Open, Session-based (Synchronous) course: Introduction to Astronomy
Taught by Professor Ronen Plesser, January-February 2016
As the first Duke Extend course opened and marketed widely to the public, Introduction to Astronomy enrolled more than 4,100 students. The following feedback was collected in a mid-course survey of students.
What Students said about Introduction to Astronomy:
How would you rate your experience creating a Duke Extend account and enrolling in the course?
Students generally reported a good or excellent experience creating a Duke Extend account and enrolling in the course.
How intuitive was it for you to use Duke Extend?
Most students reported that the platform was mostly or entirely intuitive to use.
Once the course began, did you experience any problems accessing the course?
Most students did not experience problems with Duke Extend.
Students who did experience problems explained that these problems included:
- Issues with the video player when used at different speeds (the videos for this course were hosted via YouTube)
- Difficulty returning to the course site after signing out (finding course site)
- Dropped connection (unclear if these are user-facing or server-side connection issues)
Did you engage in course discussions?
What was the discussion experience like?
- Several students reported the experience was “good,” “very good,” and “helpful.”
- “Fine, high caliber of intelligence in forum.“
- “My experience was very positive.”
- “Clunky, frustrating […] the TA who answered was pleasant.”
- “CTAs especially Genady have been exemplar or very helpful. Sometimes others are less cordial in communication. Some legitimate posts (not necessarily by me) are not acknowledged or responded to.”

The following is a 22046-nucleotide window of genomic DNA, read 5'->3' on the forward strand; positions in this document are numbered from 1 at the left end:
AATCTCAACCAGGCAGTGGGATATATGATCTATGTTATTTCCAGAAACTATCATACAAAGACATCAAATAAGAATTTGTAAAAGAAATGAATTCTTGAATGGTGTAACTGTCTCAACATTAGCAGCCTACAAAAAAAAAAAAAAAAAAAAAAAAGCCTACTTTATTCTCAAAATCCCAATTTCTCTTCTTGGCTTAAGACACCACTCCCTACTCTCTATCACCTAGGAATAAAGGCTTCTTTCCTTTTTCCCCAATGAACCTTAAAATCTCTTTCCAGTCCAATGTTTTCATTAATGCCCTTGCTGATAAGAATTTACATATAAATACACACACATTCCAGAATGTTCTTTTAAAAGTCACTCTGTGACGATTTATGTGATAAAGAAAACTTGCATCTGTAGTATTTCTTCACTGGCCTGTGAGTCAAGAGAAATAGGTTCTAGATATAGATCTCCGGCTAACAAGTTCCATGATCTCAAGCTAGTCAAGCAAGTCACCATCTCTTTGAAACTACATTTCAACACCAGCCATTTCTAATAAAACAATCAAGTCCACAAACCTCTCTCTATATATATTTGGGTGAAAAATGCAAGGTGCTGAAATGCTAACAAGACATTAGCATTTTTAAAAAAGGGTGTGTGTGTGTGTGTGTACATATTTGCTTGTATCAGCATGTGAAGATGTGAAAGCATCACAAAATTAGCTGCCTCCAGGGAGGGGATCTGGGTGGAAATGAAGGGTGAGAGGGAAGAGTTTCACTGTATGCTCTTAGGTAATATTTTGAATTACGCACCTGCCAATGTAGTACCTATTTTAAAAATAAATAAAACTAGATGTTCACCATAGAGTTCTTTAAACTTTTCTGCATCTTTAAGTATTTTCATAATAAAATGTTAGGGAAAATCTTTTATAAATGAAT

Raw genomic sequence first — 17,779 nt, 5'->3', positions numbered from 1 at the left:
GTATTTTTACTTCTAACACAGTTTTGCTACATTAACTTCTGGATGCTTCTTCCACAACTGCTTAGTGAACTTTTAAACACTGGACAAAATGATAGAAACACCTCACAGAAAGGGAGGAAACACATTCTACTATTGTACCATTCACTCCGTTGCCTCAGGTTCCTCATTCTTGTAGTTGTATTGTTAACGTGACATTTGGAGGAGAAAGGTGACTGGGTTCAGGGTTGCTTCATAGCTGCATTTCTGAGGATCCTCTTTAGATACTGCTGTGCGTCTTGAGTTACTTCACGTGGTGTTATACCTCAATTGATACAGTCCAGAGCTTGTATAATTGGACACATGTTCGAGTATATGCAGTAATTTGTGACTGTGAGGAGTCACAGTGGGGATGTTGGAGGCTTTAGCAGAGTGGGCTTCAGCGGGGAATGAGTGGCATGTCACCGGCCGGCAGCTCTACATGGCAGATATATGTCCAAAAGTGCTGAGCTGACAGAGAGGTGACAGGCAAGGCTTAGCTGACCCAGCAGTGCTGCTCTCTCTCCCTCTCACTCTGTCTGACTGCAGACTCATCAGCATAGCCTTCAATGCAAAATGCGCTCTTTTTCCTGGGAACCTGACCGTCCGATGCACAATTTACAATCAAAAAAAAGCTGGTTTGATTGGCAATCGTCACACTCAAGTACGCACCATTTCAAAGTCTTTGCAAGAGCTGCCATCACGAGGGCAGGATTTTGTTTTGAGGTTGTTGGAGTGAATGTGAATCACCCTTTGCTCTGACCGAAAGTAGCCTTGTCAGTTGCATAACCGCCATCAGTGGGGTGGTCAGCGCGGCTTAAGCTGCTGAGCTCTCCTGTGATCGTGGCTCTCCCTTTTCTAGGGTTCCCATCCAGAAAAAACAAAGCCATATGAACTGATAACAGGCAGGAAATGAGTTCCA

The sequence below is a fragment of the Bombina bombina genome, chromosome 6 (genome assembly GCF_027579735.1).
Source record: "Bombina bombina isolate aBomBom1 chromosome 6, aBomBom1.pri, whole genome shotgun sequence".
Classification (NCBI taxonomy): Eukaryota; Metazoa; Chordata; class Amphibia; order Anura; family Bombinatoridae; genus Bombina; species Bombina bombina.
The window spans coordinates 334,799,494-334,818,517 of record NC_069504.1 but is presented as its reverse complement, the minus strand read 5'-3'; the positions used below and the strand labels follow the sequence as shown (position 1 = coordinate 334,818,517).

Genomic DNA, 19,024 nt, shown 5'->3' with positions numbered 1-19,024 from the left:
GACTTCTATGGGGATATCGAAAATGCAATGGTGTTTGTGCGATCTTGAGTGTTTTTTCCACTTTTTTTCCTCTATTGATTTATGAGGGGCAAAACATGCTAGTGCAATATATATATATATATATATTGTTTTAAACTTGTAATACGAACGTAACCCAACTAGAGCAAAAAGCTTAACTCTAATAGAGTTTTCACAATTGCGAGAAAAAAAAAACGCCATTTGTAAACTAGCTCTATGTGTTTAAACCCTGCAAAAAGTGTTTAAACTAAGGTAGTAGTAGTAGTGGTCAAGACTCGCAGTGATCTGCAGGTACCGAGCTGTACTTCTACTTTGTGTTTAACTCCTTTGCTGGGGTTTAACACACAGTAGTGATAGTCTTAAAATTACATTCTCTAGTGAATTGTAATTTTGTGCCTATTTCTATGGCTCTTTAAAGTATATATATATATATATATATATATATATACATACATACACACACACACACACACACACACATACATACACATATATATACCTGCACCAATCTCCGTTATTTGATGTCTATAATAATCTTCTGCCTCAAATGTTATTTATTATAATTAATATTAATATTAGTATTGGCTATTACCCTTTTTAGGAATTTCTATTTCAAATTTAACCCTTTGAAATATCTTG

- “The TAs and the other course students are very good at asking for and offering advice. I find the discussions very valuable. If I am struggling with a concept or problem I can ask and also ask follow up questions.”
- “I feel there’s less forum participation by students than when I did this course on Coursera (2013), especially regarding homework help but also, for example, recent astronomical discoveries. Community TAs and staff are very helpful, like last time.”
Did you take Introduction to Astronomy on Coursera, and do you remember what this course experience was like?
More than a third of respondents took Introduction to Astronomy on Coursera.
Overall, how satisfied were you with Duke Extend?
The majority of students were satisfied overall with the course experience using Duke Extend.
What faculty or staff said about the course:
Ronen Plesser, Professor of Physics, Mathematics, and Education, course faculty
The new platform works. We could probably do a better job of fine tuning the way we use it to optimize the student experience.
I still think this is a powerful tool for studying pedagogy and would like to think of ways to use it constructively.
Semi-Closed, Session-based (Synchronous) course Focusing on Duke Alumni audience:
9/11 and its Aftermath
Taught by David Schanzer, October-November 2016
9/11 and Its Aftermath was the first course taught on the Duke Extend platform. The course staff faced some challenges ensuring a smooth registration and enrollment experience using OneLink. Users were directed to create an account with or without OneLink, whereas Duke Alumni preferred that users should log in with a OneLink ID.
After changes were made to the course description page, and users were directed to create a OneLink account prior to accessing a special course registration link (which automatically registered and enrolled OneLink users), far fewer account registration issues were reported.
Registration and Enrollment
People expressed confusion about the registration process, especially with the link between OneLink and Duke Extend.
Over half the people commented that it took several tries before they were able to gain access to the course and they found the registration process difficult. Several people said they gave up without ever succeeding or by the time they registered, the course was well underway. Twenty-three percent of survey respondents were never able to log in.